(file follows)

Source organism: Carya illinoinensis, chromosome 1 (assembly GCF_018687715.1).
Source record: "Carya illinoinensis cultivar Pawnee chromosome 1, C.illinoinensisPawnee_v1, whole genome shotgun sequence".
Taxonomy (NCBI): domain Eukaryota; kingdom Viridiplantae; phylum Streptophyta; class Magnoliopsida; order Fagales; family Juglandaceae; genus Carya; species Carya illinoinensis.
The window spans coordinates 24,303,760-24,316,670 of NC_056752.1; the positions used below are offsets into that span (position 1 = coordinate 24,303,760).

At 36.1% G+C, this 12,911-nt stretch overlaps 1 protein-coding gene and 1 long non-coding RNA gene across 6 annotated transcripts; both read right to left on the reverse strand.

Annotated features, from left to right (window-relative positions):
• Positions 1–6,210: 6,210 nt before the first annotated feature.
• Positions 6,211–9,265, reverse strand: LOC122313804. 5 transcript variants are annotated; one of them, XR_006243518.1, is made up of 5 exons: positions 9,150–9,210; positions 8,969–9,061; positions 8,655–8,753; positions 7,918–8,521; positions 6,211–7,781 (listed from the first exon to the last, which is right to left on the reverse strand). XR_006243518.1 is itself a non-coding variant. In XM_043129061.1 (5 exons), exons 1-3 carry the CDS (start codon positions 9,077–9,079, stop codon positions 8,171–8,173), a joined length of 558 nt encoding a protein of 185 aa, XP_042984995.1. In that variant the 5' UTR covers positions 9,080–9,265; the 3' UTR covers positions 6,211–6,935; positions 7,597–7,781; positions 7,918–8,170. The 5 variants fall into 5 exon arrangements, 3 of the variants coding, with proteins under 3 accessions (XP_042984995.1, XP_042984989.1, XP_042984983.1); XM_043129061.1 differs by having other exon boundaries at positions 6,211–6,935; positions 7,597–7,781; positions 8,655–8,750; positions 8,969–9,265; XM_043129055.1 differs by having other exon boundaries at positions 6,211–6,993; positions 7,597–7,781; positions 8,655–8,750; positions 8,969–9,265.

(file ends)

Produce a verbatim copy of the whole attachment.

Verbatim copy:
Source organism: Carya illinoinensis, chromosome 1 (assembly GCF_018687715.1).
Source record: "Carya illinoinensis cultivar Pawnee chromosome 1, C.illinoinensisPawnee_v1, whole genome shotgun sequence".
Taxonomy (NCBI): domain Eukaryota; kingdom Viridiplantae; phylum Streptophyta; class Magnoliopsida; order Fagales; family Juglandaceae; genus Carya; species Carya illinoinensis.
The window spans coordinates 24,303,760-24,316,670 of NC_056752.1; the positions used below are offsets into that span (position 1 = coordinate 24,303,760).

At 36.1% G+C, this 12,911-nt stretch overlaps 1 protein-coding gene and 1 long non-coding RNA gene across 6 annotated transcripts; both read right to left on the reverse strand.

Annotated features, from left to right (window-relative positions):
• Positions 1–6,210: 6,210 nt before the first annotated feature.
• Positions 6,211–9,265, reverse strand: LOC122313804. 5 transcript variants are annotated; one of them, XR_006243518.1, is made up of 5 exons: positions 9,150–9,210; positions 8,969–9,061; positions 8,655–8,753; positions 7,918–8,521; positions 6,211–7,781 (listed from the first exon to the last, which is right to left on the reverse strand). XR_006243518.1 is itself a non-coding variant. In XM_043129061.1 (5 exons), exons 1-3 carry the CDS (start codon positions 9,077–9,079, stop codon positions 8,171–8,173), a joined length of 558 nt encoding a protein of 185 aa, XP_042984995.1. In that variant the 5' UTR covers positions 9,080–9,265; the 3' UTR covers positions 6,211–6,935; positions 7,597–7,781; positions 7,918–8,170. The 5 variants fall into 5 exon arrangements, 3 of the variants coding, with proteins under 3 accessions (XP_042984995.1, XP_042984989.1, XP_042984983.1); XM_043129061.1 differs by having other exon boundaries at positions 6,211–6,935; positions 7,597–7,781; positions 8,655–8,750; positions 8,969–9,265; XM_043129055.1 differs by having other exon boundaries at positions 6,211–6,993; positions 7,597–7,781; positions 8,655–8,750; positions 8,969–9,265.